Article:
Buy a good padlock beforehand. There are even better options for luggage security that can enmesh your backpack completely and make it super hard to break. While you can still get ripped even after this, but chances are more that someone won’t go through that much of trouble for pickpocketing.
Apart from that, don’t plan on carrying a lot of cash in Asia. Although cash is heavily circulated and used far more than digital payments, don’t carry money for more than 5-7 days of expenses at time.
11. Buy a hat
No matter if you are comfortable in it or not, just buy it. Sun is not kind in this part of the world. Some people love the tan on their face, some don’t. But either ways no one likes scorching heat that can even get you sick.
In fact, a better option will be to buy one once you reach here. You may just be spoiled for choices ranging from cap to a straw hat used by the paddy farmers in the country side. I will personally recommend that later. It also acts as a souvenier from that ‘Asia’ trip.
12. Get some toilet paper
Toilets can be one of either – a western style with a toilet seat and an Asian squat style with a hole for the drain. In either case, no one will guarantee running water or toilet paper, especially in the countryside. Consider this ‘bring your own toilet paper kind of party. You don’t want to be stuck there without a ride after the show.
You can buy all kinds of toilet paper from any convenience store round the corner and don’t need to be carrying them all the way from home.
13. Use a moon cup
With increasing popularity, I will give my approval on this as well. FYI, relevant only for women moon or menstrual cups are fantastic. Not only they are sustainable and reduce a large amount of waste, but they are also extremely comfortable. Of course, you will have to go through an uncomfortable period of apprenticeship.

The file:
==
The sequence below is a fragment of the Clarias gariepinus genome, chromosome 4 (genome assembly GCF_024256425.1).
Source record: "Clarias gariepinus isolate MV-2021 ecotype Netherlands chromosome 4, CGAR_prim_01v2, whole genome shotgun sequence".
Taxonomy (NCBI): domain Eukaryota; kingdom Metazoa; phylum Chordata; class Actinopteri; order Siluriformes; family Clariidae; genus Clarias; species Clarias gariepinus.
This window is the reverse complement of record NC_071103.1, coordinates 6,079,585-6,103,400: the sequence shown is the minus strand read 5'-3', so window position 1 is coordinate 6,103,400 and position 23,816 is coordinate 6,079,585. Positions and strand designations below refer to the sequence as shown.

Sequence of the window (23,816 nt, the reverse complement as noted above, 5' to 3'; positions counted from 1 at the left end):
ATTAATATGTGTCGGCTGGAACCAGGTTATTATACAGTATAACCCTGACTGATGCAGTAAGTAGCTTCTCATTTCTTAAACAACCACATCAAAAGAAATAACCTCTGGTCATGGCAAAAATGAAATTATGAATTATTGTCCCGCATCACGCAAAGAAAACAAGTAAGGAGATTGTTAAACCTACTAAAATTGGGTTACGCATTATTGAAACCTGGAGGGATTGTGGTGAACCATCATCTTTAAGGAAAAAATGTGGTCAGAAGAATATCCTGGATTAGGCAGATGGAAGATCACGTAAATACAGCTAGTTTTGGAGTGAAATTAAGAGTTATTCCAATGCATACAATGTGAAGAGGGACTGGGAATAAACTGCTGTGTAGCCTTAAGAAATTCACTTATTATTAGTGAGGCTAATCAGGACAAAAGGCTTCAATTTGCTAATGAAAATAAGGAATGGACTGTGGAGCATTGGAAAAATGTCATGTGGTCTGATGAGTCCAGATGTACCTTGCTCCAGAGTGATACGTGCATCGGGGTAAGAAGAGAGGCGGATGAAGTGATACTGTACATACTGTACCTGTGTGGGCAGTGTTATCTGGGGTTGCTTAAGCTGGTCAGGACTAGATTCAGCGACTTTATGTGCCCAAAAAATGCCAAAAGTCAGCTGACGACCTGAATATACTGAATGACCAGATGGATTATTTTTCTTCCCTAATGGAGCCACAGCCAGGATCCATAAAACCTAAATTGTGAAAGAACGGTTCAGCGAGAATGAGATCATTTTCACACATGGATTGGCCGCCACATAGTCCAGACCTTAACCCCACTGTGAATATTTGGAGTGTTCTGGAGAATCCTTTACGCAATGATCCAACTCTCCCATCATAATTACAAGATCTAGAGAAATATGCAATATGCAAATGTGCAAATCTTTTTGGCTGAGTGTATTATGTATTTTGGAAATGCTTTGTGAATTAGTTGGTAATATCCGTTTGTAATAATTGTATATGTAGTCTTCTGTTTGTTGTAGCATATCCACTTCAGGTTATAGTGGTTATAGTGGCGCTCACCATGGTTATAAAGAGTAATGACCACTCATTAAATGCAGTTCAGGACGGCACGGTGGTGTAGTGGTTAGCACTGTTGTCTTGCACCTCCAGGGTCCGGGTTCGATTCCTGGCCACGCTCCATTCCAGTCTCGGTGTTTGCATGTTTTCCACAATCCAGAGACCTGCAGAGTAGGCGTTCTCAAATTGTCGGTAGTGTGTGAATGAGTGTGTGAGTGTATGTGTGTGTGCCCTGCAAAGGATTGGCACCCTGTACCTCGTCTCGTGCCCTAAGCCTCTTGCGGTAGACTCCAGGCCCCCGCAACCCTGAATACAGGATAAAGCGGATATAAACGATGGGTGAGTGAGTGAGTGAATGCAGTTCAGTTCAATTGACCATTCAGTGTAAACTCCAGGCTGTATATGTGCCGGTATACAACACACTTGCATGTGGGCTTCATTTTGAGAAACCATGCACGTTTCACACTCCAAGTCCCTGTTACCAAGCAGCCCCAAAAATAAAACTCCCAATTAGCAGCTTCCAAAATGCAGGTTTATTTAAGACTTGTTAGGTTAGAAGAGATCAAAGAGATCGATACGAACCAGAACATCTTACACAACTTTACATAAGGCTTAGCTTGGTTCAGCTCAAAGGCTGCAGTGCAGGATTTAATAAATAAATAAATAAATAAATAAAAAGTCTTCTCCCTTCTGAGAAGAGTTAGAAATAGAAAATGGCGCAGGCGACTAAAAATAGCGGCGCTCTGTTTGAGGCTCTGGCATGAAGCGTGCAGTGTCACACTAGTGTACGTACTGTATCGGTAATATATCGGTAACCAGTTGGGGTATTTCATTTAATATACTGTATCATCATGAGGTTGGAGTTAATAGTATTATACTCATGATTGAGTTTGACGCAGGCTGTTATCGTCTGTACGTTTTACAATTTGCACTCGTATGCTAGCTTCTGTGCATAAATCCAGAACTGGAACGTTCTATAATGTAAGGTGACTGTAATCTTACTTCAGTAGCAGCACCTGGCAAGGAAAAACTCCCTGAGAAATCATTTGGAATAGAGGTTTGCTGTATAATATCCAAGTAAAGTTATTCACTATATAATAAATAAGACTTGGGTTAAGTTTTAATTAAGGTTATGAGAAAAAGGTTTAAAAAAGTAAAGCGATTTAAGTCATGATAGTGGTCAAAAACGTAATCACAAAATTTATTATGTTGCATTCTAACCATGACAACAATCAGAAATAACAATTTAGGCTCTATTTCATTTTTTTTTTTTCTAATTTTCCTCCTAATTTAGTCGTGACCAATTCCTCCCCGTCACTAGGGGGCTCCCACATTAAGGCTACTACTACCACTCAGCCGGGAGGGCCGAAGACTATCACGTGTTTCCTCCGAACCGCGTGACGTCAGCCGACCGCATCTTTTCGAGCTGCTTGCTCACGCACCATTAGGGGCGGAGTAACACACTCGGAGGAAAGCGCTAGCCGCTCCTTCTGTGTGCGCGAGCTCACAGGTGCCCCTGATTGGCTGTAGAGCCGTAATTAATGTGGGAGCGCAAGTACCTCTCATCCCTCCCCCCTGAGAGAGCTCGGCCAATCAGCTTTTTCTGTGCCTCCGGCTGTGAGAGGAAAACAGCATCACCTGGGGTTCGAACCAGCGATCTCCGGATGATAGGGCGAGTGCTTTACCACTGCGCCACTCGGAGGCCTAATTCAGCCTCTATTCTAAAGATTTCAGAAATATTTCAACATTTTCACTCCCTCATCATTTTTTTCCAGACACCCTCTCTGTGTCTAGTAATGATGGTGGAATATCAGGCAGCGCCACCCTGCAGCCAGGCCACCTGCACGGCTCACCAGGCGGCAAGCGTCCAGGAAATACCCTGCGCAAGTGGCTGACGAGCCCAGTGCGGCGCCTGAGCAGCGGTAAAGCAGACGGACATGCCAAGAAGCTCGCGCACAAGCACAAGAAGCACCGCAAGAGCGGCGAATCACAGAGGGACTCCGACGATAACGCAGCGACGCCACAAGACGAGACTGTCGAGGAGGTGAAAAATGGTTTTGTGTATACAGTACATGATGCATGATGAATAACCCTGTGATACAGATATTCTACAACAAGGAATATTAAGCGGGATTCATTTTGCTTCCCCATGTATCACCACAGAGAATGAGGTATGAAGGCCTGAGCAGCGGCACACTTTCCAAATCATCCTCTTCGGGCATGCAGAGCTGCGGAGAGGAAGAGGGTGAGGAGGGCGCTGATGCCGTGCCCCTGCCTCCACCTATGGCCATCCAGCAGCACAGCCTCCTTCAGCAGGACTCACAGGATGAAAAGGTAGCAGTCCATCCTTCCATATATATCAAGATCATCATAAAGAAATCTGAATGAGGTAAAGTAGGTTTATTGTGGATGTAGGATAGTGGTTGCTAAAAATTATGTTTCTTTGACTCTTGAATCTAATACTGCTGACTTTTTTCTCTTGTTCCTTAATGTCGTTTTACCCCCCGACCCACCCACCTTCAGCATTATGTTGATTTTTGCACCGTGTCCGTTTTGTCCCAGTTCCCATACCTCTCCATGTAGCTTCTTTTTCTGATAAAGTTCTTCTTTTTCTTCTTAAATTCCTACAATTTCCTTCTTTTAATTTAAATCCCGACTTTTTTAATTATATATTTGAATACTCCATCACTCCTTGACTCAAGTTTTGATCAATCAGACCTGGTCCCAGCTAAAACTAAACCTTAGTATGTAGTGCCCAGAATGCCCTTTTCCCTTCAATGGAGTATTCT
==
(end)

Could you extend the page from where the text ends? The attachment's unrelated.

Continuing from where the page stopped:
Contrary to first sight, they are made from medical-grade silicone and are not harmful to the body. The only downside is sterilising. But with a little effort, you can still figure that out on the go. The best part is you can visit the beach and wear beachwear without having to worry about your cycles.
14. Don’t forget the raingear
Never forget your raingear, especially if you are visiting in the second half of the year. It is even more advisable to get waterproof luggage. But if not, the first thing you need to do is to get a raincover for your backpack. Not only it will protect it against the rain, it will also prevent your bag from dirtying on trains and buses.
In case rainfall is heavy in the season a two-piece rainwear is best. If it’s just for precaution, a raincoat will do the work. A small size packable umbrella will not let you down either that can also be used for the sun. But make sure it’s sturdy or the wind will take it from your hands like a feather.
15. Universal travel adapter
Often overlooked, this should be on top of your list. Even in Asia, different countries have different standards on electronic gadgets and their support system. There is no single adapter style that will suffice for the whole of SE Asia. It will suggest buying a universal adapter with all combinations for this.
While you may still get these at a local supermarket there, the hassle may not be worth it.
16. Get an e-Book reader
If you are an avid book reader, travelling with books can become cumbersome. On the other hand, any thought of travelling without them is clearly daunting. I usually relied on the ability to buy a new book that catches my fancy while travelling. Or exchanging one at a hostel or a café.
But with a very limited English-speaking crowd in SE-Asia, the idea simply doesn’t work. The best way to go is to get a Kindle or any kind of e-book reader that suits you. It saves a lot of space, you can buy new books wherever you want and of course, you can read in the dark as well. It just takes some time to get used to.